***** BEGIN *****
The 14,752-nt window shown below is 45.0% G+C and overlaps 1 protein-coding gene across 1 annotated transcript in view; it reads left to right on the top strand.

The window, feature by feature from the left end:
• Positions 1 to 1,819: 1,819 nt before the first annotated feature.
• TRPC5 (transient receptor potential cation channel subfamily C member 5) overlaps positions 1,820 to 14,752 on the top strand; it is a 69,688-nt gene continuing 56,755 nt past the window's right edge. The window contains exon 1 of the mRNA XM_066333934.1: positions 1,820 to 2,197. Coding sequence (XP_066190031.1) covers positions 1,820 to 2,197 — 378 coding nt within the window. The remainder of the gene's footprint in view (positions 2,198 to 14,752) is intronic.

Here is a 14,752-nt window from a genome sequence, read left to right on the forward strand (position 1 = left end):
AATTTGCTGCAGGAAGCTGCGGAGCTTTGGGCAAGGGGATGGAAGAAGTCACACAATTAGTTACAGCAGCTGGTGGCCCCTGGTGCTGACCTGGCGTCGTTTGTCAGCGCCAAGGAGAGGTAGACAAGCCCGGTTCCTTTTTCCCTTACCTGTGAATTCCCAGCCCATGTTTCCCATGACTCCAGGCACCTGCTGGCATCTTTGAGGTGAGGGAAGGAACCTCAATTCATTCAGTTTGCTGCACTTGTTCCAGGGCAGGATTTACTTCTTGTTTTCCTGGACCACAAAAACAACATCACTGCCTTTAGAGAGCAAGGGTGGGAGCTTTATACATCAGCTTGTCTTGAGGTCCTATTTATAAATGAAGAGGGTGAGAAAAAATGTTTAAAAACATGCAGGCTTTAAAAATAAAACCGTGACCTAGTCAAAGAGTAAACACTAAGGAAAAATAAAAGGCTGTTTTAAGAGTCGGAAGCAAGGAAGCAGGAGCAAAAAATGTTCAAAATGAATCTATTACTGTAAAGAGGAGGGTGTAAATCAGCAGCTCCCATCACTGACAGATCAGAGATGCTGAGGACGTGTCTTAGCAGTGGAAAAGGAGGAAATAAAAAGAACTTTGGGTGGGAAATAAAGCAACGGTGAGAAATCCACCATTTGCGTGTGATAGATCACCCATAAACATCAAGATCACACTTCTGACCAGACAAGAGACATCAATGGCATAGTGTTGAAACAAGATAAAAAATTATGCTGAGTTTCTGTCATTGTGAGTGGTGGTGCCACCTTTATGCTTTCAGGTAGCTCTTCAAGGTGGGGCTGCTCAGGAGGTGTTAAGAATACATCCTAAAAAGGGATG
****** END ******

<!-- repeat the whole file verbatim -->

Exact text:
The 14,752-nt window shown below is 45.0% G+C and overlaps 1 protein-coding gene across 1 annotated transcript in view; it reads left to right on the top strand.

The window, feature by feature from the left end:
• Positions 1 to 1,819: 1,819 nt before the first annotated feature.
• TRPC5 (transient receptor potential cation channel subfamily C member 5) overlaps positions 1,820 to 14,752 on the top strand; it is a 69,688-nt gene continuing 56,755 nt past the window's right edge. The window contains exon 1 of the mRNA XM_066333934.1: positions 1,820 to 2,197. Coding sequence (XP_066190031.1) covers positions 1,820 to 2,197 — 378 coding nt within the window. The remainder of the gene's footprint in view (positions 2,198 to 14,752) is intronic.

Here is a 14,752-nt window from a genome sequence, read left to right on the forward strand (position 1 = left end):
AATTTGCTGCAGGAAGCTGCGGAGCTTTGGGCAAGGGGATGGAAGAAGTCACACAATTAGTTACAGCAGCTGGTGGCCCCTGGTGCTGACCTGGCGTCGTTTGTCAGCGCCAAGGAGAGGTAGACAAGCCCGGTTCCTTTTTCCCTTACCTGTGAATTCCCAGCCCATGTTTCCCATGACTCCAGGCACCTGCTGGCATCTTTGAGGTGAGGGAAGGAACCTCAATTCATTCAGTTTGCTGCACTTGTTCCAGGGCAGGATTTACTTCTTGTTTTCCTGGACCACAAAAACAACATCACTGCCTTTAGAGAGCAAGGGTGGGAGCTTTATACATCAGCTTGTCTTGAGGTCCTATTTATAAATGAAGAGGGTGAGAAAAAATGTTTAAAAACATGCAGGCTTTAAAAATAAAACCGTGACCTAGTCAAAGAGTAAACACTAAGGAAAAATAAAAGGCTGTTTTAAGAGTCGGAAGCAAGGAAGCAGGAGCAAAAAATGTTCAAAATGAATCTATTACTGTAAAGAGGAGGGTGTAAATCAGCAGCTCCCATCACTGACAGATCAGAGATGCTGAGGACGTGTCTTAGCAGTGGAAAAGGAGGAAATAAAAAGAACTTTGGGTGGGAAATAAAGCAACGGTGAGAAATCCACCATTTGCGTGTGATAGATCACCCATAAACATCAAGATCACACTTCTGACCAGACAAGAGACATCAATGGCATAGTGTTGAAACAAGATAAAAAATTATGCTGAGTTTCTGTCATTGTGAGTGGTGGTGCCACCTTTATGCTTTCAGGTAGCTCTTCAAGGTGGGGCTGCTCAGGAGGTGTTAAGAATACATCCTAAAAAGGGATG